Deutsche Bank Rebuffs U.S. Over $14 Billion Mortgage Settlement
Deutsche Bank AG said it won’t pay the $14 billion sought by the U.S. Justice Department to settle an investigation into the firm’s sale of residential mortgage-backed securities, a figure that’s more than triple what some analysts estimated could be a potential worst-case.
“Deutsche Bank has no intent to settle these potential civil claims anywhere near the number cited,” the company said in a statement early Friday in Frankfurt. “The negotiations are only just beginning. The bank expects that they will lead to an outcome similar to those of peer banks which have settled at materially lower amounts.”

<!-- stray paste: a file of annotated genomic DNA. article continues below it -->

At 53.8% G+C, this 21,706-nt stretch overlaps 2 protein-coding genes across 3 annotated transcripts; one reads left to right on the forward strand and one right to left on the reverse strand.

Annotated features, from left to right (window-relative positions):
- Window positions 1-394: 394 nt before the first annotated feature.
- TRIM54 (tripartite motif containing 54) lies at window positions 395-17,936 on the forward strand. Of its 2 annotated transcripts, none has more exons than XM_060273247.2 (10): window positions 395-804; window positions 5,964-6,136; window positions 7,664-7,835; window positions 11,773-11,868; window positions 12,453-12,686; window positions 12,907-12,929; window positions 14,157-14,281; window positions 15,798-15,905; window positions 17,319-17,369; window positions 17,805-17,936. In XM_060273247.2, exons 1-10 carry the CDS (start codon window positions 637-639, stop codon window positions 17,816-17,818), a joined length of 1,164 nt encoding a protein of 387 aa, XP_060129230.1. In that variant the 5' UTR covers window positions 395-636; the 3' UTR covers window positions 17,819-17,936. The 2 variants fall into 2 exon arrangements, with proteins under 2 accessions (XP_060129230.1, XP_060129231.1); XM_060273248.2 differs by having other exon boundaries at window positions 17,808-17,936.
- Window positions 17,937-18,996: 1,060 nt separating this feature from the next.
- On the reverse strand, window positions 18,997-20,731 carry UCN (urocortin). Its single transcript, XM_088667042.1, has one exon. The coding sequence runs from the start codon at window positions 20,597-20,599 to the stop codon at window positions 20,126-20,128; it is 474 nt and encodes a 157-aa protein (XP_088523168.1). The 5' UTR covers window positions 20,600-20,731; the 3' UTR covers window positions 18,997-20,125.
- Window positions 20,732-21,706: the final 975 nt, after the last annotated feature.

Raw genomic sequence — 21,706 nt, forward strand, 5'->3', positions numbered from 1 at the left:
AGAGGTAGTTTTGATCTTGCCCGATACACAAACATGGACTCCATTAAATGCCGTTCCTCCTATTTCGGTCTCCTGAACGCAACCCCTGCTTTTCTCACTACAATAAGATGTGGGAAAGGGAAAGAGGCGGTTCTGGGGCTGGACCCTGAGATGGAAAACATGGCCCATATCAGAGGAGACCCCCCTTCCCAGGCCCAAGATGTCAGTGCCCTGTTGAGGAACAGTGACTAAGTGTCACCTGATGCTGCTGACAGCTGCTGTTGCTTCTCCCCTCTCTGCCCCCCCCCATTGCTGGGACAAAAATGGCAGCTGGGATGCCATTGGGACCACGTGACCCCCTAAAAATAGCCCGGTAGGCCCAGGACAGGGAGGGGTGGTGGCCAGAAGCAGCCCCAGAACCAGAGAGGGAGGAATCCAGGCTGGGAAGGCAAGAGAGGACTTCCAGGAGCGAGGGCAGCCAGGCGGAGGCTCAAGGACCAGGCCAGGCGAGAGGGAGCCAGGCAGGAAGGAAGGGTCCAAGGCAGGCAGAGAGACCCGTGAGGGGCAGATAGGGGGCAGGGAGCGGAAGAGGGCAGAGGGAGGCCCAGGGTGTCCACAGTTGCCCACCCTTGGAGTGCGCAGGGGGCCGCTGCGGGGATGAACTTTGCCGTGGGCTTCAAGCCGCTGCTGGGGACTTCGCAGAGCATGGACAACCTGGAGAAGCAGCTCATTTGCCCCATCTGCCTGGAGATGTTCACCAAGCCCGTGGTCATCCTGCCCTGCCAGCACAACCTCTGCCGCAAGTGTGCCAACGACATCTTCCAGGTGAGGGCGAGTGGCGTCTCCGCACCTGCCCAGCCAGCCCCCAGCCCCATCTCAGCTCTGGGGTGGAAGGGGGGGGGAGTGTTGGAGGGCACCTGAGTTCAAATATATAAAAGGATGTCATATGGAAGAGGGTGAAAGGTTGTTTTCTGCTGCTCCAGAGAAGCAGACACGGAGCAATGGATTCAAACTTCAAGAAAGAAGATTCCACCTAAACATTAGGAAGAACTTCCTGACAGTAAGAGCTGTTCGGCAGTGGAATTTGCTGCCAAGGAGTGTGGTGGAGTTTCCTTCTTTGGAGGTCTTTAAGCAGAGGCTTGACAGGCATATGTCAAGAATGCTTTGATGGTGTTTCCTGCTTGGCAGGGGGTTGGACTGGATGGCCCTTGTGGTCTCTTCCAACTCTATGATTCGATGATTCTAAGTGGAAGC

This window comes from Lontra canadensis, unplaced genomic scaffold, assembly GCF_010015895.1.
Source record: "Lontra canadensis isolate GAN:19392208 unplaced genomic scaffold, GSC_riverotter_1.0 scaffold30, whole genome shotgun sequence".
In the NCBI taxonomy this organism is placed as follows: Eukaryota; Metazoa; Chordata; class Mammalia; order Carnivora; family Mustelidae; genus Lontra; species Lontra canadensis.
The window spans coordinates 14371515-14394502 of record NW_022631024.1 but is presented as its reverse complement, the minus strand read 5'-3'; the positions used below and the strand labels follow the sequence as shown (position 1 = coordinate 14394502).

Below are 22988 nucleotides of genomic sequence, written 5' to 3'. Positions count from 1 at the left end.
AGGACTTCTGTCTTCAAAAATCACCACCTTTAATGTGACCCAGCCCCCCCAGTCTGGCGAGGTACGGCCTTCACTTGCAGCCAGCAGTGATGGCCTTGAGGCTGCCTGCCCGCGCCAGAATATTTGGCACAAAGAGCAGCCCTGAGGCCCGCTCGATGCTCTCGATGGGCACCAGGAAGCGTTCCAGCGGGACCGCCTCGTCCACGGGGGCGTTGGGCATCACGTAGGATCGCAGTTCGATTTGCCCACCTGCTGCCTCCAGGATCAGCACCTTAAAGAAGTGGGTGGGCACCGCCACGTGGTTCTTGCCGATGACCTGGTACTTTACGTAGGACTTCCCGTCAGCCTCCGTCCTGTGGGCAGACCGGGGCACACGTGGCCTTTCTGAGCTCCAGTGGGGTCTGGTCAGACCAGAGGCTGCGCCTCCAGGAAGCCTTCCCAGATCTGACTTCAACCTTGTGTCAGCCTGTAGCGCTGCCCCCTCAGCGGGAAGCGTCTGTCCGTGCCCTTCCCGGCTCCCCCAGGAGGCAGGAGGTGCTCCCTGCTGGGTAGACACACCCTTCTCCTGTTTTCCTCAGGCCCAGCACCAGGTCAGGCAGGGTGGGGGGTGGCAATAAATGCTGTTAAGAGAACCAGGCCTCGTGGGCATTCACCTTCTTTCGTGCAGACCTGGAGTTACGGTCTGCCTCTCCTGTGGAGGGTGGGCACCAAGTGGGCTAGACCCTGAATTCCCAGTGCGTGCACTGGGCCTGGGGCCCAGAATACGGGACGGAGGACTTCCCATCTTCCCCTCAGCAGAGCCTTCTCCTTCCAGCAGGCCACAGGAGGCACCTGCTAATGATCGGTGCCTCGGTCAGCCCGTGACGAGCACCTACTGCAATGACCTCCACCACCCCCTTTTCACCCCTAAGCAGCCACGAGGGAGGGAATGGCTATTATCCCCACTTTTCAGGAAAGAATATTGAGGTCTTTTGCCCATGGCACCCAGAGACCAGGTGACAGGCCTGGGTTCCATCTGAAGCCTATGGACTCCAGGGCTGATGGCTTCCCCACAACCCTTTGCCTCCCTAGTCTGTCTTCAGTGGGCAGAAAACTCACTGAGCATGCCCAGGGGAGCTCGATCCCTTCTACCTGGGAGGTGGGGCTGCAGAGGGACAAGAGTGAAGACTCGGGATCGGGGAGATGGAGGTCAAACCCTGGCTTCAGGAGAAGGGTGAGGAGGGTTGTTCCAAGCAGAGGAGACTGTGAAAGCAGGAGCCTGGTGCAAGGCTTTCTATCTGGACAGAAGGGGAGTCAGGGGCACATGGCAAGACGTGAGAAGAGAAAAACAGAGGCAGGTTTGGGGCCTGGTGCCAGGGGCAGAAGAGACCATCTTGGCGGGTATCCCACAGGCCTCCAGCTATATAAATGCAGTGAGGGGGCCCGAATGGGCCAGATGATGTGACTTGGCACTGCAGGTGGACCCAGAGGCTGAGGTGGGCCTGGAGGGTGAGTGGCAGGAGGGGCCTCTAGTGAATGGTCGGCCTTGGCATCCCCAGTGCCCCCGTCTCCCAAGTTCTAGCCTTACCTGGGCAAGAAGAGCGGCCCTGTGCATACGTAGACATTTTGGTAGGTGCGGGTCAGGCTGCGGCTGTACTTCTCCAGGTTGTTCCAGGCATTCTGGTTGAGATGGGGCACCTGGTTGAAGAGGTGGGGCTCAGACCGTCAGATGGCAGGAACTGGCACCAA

Germany’s largest lender confirmed that it had started negotiations with the Justice Department to settle civil claims the U.S. may consider over the bank’s issuing and underwriting of residential mortgage-backed securities from 2005 to 2007. The $14 billion is considered an “opening bid” that could go “much lower,” according to the Wall Street Journal, which reported the figure shortly before Deutsche Bank issued its statement.
U.S. shares of Deutsche Bank tumbled 6.5 percent to $13.80 in extended trading at 7:03 p.m. in New York. The company’s stock has plunged 42 percent this year in Germany through the close of trading Thursday.
Justice Department spokesman Peter Carr declined to comment on the negotiations.